- A copy of an 'official' translation of the said marriage certificate to English by an Aussie government office that a) no longer existed and b) had had no license to do official translations in the first place, he he. (Long story: the then Department of Immigration and Citizenship would let a new arrival have a few documents translated for free, but other government offices would periodically reject those translations as unlicensed. Bottom line here: The Swiss AHV office doesn't seem too picky about who translated your stuff as long as it looks official, e.g., has a letterhead etc.)

- A printout of our one-way ticket to Sydney

- Copies of our employment termination letters

- Copies of our last B-permits (both sides)

- Copies of our Aussie driver licenses (for proof of our address in Oz, just in case)

- A copy of the cargo waybill or invoice (don't remember exactly) for having our stuff shipped to Sydney

3 months later we got the refund slips at our Aussie postal address (as provided in the AHV refund forms) and the CHF refunds landed safely in the Postfinance account we had kept. (I.e., the AHV office didn't mind a Swiss bank account.) For some reason the amounts refunded were at about 50% of what I had calculated from our payslips (just summed up the item shown as 'AHV/IV/EO 5.125%' across all payslips for each of us,) but I'd chalk that up to my not being on top of the AHV refund maths. If anybody could shed light on this detail, that would be greatly appreciated.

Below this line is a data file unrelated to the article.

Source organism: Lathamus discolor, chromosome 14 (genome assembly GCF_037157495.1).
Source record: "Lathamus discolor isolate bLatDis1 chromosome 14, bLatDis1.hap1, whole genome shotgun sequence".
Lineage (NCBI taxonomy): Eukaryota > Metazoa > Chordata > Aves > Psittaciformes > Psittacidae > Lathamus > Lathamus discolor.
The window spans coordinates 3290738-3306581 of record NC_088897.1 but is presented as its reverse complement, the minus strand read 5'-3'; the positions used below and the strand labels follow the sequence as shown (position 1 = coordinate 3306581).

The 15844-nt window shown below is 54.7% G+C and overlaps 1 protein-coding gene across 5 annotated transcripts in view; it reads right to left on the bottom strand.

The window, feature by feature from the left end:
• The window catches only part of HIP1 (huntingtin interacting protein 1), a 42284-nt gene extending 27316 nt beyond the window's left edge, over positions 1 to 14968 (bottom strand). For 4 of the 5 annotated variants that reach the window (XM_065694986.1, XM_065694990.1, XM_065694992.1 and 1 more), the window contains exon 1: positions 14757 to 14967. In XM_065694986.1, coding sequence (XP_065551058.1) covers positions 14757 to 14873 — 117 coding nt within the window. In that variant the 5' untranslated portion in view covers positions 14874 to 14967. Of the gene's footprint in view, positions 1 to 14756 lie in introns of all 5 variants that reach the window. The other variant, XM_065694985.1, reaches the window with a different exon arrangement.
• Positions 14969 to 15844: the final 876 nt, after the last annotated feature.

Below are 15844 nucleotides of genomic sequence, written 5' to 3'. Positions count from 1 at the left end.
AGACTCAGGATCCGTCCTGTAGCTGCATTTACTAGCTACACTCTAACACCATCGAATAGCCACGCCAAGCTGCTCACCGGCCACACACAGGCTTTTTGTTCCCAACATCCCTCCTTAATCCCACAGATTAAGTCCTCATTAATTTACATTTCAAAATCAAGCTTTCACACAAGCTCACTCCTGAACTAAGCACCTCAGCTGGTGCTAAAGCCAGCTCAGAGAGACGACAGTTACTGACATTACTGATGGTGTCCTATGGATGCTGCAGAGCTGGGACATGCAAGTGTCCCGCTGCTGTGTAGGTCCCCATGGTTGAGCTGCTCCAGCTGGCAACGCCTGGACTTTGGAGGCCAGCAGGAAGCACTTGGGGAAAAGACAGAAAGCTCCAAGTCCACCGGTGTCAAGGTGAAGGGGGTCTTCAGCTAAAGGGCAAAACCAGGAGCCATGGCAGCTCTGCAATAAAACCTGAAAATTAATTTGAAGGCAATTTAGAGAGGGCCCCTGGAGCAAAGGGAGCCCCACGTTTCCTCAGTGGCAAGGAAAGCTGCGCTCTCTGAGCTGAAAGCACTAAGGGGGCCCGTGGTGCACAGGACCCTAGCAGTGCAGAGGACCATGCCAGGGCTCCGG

That was pretty much it. As an ad banner at the railway approach to Zurich HB once had it, 'I am not leaving Switzerland: I am taking it with me.' He he.

Last edited by 3Wishes; 09.07.2017 at 20:34. Reason: removed bold, because it's like shouting
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Old 09.07.2017, 15:57
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Re: AHV (1st Pillar) cashout success story

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amounts refunded were at about 50% of what I had calculated from our payslips (just summed up the item shown as 'AHV/IV/EO 5.125%' across all payslips for each of us,)
That actually means you only got a quarter of what was paid in total to AHV, as employer pays 10.25%, and only half is shown on payslips as "your" part of it

A part of AHV/IV/EO is for insurance. The proper pension AHV part is 4.2% of 5.125%. So I'd expect to get 80% refund...